When we face a conflict we try to run from it as far as we can. The main goal is to get over it and go back to BAU. But did you ever wonder if the ending could be much better? Or your style wasn’t that appropriate? Maybe a much better deal could come out of it with a different plan?

This post won’t help you to make your battle management style more effective. But first thing first, to get somewhere, you should know, where you are.

So here is a Thomas Killman’s conflict resolution style test that helps you find out your style:

Download the pdf

When you give your answers, please concentrate on one area of your life. We use different strategies in different areas so watch out to get an accurate answer.


If you are done with the test, then let’s check what does the strategies mean. Each of them has a positive and negative side so as you can see, there’s no good or bad style. We often change them depending on the situation, our mood, and the importance of the relationship. This test lets you see the one that you use the most in that area.

And why is it important to know? Because if you know your strengths and weaknesses then you can manage your conflicts the way it’s comfortable for you.

conflict searching raccoon
compromising raccoon

Competitor/Rival (high self-assertion, low collaboration)

Problem solver (high self-assertion, high collaboration)

The I’m right strategy

  • Main focus: show strength
  • Goal: advocacy

The let’s solve it together strategy

  • Main focus: others’ well-being
  • Goal: maintain the relationship
  • fast-paced environments
  • going through with unpopular decisions
  • kick-start a process
  • every perspective is important in the same way so can’t compromise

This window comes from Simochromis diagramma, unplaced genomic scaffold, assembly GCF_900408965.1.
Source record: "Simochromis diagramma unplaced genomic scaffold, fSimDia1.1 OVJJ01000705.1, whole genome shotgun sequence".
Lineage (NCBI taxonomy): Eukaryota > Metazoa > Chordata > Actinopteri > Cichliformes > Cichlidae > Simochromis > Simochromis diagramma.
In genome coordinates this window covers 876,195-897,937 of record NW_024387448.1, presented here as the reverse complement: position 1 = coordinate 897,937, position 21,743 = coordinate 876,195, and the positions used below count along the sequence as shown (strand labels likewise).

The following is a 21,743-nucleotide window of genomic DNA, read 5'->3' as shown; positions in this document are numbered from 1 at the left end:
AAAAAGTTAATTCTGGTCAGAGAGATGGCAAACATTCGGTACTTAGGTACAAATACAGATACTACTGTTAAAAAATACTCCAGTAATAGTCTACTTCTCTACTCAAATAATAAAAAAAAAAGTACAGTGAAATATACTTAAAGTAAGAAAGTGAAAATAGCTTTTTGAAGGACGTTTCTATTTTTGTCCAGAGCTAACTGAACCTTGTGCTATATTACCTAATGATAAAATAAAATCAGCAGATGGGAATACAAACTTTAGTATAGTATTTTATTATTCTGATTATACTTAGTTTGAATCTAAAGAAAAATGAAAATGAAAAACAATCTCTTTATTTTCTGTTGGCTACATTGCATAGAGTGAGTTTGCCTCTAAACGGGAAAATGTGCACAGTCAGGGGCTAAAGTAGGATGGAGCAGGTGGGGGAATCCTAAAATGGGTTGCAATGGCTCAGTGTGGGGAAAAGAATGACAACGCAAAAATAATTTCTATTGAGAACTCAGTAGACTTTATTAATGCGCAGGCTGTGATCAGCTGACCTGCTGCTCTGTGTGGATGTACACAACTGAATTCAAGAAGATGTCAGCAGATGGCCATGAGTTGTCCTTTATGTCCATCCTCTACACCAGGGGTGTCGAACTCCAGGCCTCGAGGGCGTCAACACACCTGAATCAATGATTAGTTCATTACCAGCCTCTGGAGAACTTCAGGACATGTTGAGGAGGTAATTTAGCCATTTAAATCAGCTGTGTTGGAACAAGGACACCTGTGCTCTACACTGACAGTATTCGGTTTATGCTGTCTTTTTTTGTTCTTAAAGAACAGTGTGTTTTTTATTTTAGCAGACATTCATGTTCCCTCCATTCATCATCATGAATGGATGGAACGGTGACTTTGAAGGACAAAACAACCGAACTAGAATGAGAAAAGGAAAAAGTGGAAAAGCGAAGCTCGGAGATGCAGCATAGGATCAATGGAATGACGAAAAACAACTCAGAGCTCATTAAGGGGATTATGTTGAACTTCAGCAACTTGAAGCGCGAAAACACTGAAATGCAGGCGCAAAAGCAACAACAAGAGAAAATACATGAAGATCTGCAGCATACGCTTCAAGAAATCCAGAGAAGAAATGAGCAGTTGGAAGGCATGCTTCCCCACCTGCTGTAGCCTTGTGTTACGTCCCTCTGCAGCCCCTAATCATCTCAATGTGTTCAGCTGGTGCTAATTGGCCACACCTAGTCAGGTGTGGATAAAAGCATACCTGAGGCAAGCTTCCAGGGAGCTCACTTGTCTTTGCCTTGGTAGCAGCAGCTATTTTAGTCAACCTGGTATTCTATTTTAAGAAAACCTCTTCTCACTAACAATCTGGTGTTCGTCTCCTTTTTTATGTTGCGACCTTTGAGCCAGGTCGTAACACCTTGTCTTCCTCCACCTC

• everybody is committed at the same level
  • feelings play a bigger part in the picture than reasons
  • promotes a toxic environment, nobody shares their opinion anymore
  • creates uncertainty, nobody asks for help because they’re afraid of the consequences
  • bad relationships
  • solving basic problems with this style takes much longer time and much more energy
raccoon giving up on today

Compromiser (medium self-assertion, medium collaboration)

Avoider  (low self-assertion, low collaboration)

I give up something if you give up too strategy

  • Main focus: equivalent exchange
  • Goal: let everybody win

Let’s do what you want, I don’t care strategy

  • Main focus: run
  • Goal: maintain the relationship
  • goals are on the same importance level but they collide, so there isn’t another option
  • the individuals are equally strong and committed
  • the relationship is more important
  • competing is harmful
  • we don’t want to make a decision
  • the question is more important for the other party
  • meeting our demands isn’t that important
  • it’s easy to lose yourself and your goals
  • can’t put across dogmas or values
  • nobody is satisfied, so it weakens trust
  • it harms self-esteem, makes it harder to validate processes and rules
  • suggestions and ideas won’t be considered, nobody thinks that there will be any

As you can see every strategy has its perks so there isn’t an ultimate good style. The key to navigate in life is to find the right balance between them. Deciding what is important and letting go of the things that aren’t.

So next time when somebody bumps into you or makes a cheesy comment you can decide which style is appropriate to use or is it worth losing that time.